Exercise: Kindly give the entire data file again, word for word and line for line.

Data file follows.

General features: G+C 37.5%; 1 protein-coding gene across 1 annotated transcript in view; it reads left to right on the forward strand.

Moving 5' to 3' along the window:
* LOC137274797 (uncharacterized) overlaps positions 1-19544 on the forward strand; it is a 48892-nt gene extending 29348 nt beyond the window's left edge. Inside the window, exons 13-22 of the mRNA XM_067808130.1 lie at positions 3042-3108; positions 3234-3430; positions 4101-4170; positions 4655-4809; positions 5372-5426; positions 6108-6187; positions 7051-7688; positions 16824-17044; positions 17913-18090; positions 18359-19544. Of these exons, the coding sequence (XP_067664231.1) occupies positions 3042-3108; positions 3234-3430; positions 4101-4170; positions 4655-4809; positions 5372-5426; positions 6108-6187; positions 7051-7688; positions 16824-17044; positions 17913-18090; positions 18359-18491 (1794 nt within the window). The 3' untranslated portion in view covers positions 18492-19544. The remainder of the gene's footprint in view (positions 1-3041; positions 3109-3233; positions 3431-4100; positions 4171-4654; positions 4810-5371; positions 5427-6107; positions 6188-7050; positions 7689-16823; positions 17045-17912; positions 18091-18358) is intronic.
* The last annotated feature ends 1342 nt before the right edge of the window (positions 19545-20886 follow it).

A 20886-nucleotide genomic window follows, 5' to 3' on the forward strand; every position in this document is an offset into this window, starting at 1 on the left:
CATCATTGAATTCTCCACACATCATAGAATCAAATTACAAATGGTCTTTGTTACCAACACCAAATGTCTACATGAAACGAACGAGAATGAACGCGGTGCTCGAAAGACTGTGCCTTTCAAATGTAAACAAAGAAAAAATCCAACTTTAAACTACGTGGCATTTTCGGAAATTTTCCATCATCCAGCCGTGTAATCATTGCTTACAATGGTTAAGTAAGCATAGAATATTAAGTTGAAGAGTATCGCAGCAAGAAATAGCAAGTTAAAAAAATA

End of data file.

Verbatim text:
General features: G+C 37.5%; 1 protein-coding gene across 1 annotated transcript in view; it reads left to right on the forward strand.

Moving 5' to 3' along the window:
* LOC137274797 (uncharacterized) overlaps positions 1-19544 on the forward strand; it is a 48892-nt gene extending 29348 nt beyond the window's left edge. Inside the window, exons 13-22 of the mRNA XM_067808130.1 lie at positions 3042-3108; positions 3234-3430; positions 4101-4170; positions 4655-4809; positions 5372-5426; positions 6108-6187; positions 7051-7688; positions 16824-17044; positions 17913-18090; positions 18359-19544. Of these exons, the coding sequence (XP_067664231.1) occupies positions 3042-3108; positions 3234-3430; positions 4101-4170; positions 4655-4809; positions 5372-5426; positions 6108-6187; positions 7051-7688; positions 16824-17044; positions 17913-18090; positions 18359-18491 (1794 nt within the window). The 3' untranslated portion in view covers positions 18492-19544. The remainder of the gene's footprint in view (positions 1-3041; positions 3109-3233; positions 3431-4100; positions 4171-4654; positions 4810-5371; positions 5427-6107; positions 6188-7050; positions 7689-16823; positions 17045-17912; positions 18091-18358) is intronic.
* The last annotated feature ends 1342 nt before the right edge of the window (positions 19545-20886 follow it).

A 20886-nucleotide genomic window follows, 5' to 3' on the forward strand; every position in this document is an offset into this window, starting at 1 on the left:
CATCATTGAATTCTCCACACATCATAGAATCAAATTACAAATGGTCTTTGTTACCAACACCAAATGTCTACATGAAACGAACGAGAATGAACGCGGTGCTCGAAAGACTGTGCCTTTCAAATGTAAACAAAGAAAAAATCCAACTTTAAACTACGTGGCATTTTCGGAAATTTTCCATCATCCAGCCGTGTAATCATTGCTTACAATGGTTAAGTAAGCATAGAATATTAAGTTGAAGAGTATCGCAGCAAGAAATAGCAAGTTAAAAAAATA